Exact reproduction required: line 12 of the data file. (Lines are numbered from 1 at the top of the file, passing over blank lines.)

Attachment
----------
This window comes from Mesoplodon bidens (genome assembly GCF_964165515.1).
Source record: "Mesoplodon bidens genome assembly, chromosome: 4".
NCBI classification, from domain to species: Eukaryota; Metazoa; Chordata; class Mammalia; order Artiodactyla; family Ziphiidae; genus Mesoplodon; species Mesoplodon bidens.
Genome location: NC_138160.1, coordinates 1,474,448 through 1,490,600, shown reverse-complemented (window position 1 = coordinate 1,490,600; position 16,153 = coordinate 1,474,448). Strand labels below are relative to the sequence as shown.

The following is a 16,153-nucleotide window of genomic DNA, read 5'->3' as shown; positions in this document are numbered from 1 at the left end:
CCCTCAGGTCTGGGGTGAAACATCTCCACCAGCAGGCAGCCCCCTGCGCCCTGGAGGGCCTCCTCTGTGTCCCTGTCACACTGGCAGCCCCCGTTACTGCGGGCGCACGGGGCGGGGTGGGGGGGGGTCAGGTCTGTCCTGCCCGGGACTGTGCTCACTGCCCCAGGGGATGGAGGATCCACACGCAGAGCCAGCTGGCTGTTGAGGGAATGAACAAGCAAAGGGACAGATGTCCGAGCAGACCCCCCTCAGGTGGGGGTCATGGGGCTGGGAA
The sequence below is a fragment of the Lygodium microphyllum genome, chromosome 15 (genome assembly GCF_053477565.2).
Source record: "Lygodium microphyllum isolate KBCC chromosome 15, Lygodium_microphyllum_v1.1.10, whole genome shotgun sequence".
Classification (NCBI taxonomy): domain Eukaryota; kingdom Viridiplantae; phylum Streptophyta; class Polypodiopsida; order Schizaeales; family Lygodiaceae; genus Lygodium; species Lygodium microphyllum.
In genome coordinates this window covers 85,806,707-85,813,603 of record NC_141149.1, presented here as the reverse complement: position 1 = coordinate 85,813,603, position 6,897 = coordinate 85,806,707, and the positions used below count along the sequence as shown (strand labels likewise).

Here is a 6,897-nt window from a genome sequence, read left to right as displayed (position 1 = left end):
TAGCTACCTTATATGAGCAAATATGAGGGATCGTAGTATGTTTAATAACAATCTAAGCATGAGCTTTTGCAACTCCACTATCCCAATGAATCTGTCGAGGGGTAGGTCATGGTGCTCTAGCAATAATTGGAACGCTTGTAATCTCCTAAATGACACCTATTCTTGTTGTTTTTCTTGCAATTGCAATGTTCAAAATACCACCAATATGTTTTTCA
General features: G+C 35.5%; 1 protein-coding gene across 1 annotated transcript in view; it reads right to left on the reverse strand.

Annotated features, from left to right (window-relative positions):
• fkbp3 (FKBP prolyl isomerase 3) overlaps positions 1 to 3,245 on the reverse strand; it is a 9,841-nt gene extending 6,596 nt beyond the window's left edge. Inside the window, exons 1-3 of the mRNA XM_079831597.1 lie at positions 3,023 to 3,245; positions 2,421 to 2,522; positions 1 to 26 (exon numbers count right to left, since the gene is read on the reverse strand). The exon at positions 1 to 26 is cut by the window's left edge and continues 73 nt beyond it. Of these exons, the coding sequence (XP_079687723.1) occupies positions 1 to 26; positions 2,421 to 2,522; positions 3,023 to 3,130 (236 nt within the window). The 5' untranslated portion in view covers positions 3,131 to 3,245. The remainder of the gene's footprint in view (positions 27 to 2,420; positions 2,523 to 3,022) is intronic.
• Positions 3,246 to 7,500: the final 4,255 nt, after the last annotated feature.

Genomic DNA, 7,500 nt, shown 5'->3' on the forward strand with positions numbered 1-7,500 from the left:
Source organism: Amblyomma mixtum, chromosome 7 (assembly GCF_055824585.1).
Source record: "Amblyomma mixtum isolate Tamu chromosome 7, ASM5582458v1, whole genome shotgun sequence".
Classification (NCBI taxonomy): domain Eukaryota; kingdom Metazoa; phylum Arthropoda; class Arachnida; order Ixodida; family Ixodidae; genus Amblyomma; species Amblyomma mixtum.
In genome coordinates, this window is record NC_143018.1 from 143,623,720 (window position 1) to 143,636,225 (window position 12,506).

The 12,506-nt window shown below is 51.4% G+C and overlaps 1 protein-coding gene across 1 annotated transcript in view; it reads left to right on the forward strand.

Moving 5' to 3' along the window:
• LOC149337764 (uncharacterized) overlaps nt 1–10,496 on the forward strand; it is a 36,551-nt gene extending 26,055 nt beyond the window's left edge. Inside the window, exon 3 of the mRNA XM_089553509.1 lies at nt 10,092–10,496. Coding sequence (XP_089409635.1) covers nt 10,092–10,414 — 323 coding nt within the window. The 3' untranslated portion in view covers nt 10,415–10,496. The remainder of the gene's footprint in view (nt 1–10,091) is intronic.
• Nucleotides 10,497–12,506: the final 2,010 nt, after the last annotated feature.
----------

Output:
TAGCTACCTTATATGAGCAAATATGAGGGATCGTAGTATGTTTAATAACAATCTAAGCATGAGCTTTTGCAACTCCACTATCCCAATGAATCTGTCGAGGGGTAGGTCATGGTGCTCTAGCAATAATTGGAACGCTTGTAATCTCCTAAATGACACCTATTCTTGTTGTTTTTCTTGCAATTGCAATGTTCAAAATACCACCAATATGTTTTTCA